Bear - Book by Tom Lang



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Read an excerpt from Tom Lang’s BEAR:

I’m a big, bad Alaskan brown bear and I get a little angry now and then. So shoot me. I don’t live in a fairy tale world where the worst thing that can happen is a smelly human eats my porridge and sleeps in my bed. I live in the real world. One day you’re walking down a trail smelling the flowers, the next your head’s hanging on a cabin wall and the humans are sitting on your butt in front of the fireplace.

My last rampage started late this spring. I was eating salmon, alone as usual, along side the riverbank. A herd of cars stopped and humans got out pointing and staring at me. I moved up river but they followed me, their cameras making little insect noises. After my second salmon I snapped. I dropped the carcass and charged toward the road. The humans screamed as they raced to their cars. I banged on windows and I stood on hoods. I chewed on tires until they exploded.

“Are we having fun yet?” I growled, ripping a funny looking boat off the top of a truck and crushing it with my paws.

For the next few weeks I scared every human I could find. I shadowed campgrounds at dusk, waiting for the humans to go to sleep. Then I banged on their trailers or ripped open their tents. I sniffed along hiking trails, listening for the sound of bells and the weak squeak of the human voice. Humans always fall for the old fake charge technique. I jump out of the bushes, roaring and romping at full speed, then slam on the brakes a few feet in front of them before their smell knocks me into a coma. While the humans lie shaking, curled up in balls, I tear into their backpacks and eat their food.

Is my behavior a bit extreme? Perhaps, but I’ve been on edge since cubhood. I’m an insomniac. I haven’t had a sound winter’s sleep since I was two years old. Most brown bears catch some shuteye and hibernate for five or six months. I spend my winters lying in my six-foot-long, four-foot-wide den and staring up at my three-foot-high ceiling. I count blueberries and jumping salmon. I memorize moose anatomy. Nothing works. The few times I slip into slumber I am startled awake by my troubled dreams.

At the peak of my rage this year my brother Ted came up to me as I was sneaking up on one of those humans who run for miles for no apparent reason.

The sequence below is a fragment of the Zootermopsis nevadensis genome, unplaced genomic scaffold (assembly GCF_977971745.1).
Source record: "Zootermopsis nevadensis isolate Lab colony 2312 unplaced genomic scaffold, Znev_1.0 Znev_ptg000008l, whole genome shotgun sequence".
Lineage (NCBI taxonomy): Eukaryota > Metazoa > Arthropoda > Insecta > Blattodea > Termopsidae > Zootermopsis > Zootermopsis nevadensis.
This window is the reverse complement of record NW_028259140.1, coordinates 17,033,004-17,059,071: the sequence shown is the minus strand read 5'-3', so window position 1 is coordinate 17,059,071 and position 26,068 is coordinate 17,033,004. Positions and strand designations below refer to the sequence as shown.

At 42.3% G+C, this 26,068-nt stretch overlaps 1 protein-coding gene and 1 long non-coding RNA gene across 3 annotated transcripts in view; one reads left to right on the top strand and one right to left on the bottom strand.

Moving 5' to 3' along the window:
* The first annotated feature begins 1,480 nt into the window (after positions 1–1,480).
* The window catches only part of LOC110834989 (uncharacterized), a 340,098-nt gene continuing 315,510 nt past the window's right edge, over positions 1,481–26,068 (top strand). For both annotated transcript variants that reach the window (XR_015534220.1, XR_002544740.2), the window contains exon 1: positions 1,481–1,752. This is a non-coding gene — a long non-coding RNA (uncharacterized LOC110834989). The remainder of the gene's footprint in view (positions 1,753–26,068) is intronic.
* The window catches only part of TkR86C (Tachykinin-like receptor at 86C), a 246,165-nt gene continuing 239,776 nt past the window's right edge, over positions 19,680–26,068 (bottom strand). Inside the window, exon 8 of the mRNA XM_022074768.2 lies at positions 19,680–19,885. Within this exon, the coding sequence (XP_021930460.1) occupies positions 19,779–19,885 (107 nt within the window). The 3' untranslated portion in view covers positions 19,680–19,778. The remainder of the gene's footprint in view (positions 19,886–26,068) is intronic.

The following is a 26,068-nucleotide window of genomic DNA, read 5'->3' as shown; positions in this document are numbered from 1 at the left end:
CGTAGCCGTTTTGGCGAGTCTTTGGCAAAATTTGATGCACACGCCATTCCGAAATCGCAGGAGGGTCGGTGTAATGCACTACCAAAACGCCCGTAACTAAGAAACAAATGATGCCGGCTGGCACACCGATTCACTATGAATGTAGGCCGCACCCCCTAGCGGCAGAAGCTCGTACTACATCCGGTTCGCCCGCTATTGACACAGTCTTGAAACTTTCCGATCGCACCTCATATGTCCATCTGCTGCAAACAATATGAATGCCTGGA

“Hey, bro,” he said. “I’ve been looking for you. Hungry?”

“I’m always hungry, Teddy.”

“I have a moose hind quarter that’s rotting away and I thought you and me could sit and feast on it.”

“Twist my paw.”

Although we live in the same valley, my brother and I don’t see each other much and we haven’t been close since we were cubs. But a free meal is a free meal. I followed him through the woods, making small talk: “…is it just me or are the glaciers melting faster this year… I hear there’s a new parasite going around…those damn wolves.”

We arrived at a clearing, a grassy moose meadow where twenty bears sat in a circle. The legendary Big Bear stood in the center while the group stared at me. Big Bear beckoned me forward with the curl of a claw. He put his big paw over my hump.

“You know everybody,” Big Bear said, his voice thunder from the sky.

The bears grunted and snorted “hellos.”

“What’s this all about?” I said, glancing over at my brother. Teddy turned away from me and looked down at his back legs.

“This is about you,” Big Bear said, first pointing at me then spreading his front legs toward the group, “and this is about us.”

I nodded and waited.

“You’re causing trouble with the humans,” Big Bear said.

The bears in the group grumbled and huffed.

“So? They started it.”

“And they’ll finish it. Humans began slaughtering our forebears 200 years ago. There were 100 thousand of us down in the lower 48 ranges back then. Now there are only 1,000 left. We still have 30,000 brown bears in Alaska and we want to keep it that way. Your behavior does no one any good.”

“I can’t see what difference my behavior—“

Big Bear raised his paw to silence me.

“They come looking for you they come looking for all of us. Humans are stupid. We all look alike to them. They can’t smell. Our sense of smell is 75 times stronger. The olfactory mucosa in a human’s nose is less than a square inch. Ours is 100 times that. Humans are at the bottom of the evolutionary ladder.”

“Exactly, Big Bear, so what’s the problem?”

“The problem is this; by stepping down to the human’s level, which you are doing by attacking for no reason, you create a problem for all of us. Humans are reactive and irrational. All they need is one lame excuse and they’ll start picking us off like berries from a bush.”

“What do you expect me to do about it?”

“We expect you to change your behavior. All bears have potential problems with humans. But you have a bigger problem with yourself. You’re acting out. It is the summation of the Benevolent Order of Brown Bears of the Chilkat Valley that you visit Dr. Carnivora Chordata, our anger management specialist here in the valley.”

“Or what?” I said, heat rising under my fur.

The group of bears stood up and surrounded me.

“Failure to do so,” Big Bear said, squeezing my shoulder, “will give us no other choice but to ban you from the premier spawning grounds, restrict your roaming on Blueberry Hill and revoke your forest toilet privileges until we see fit.”


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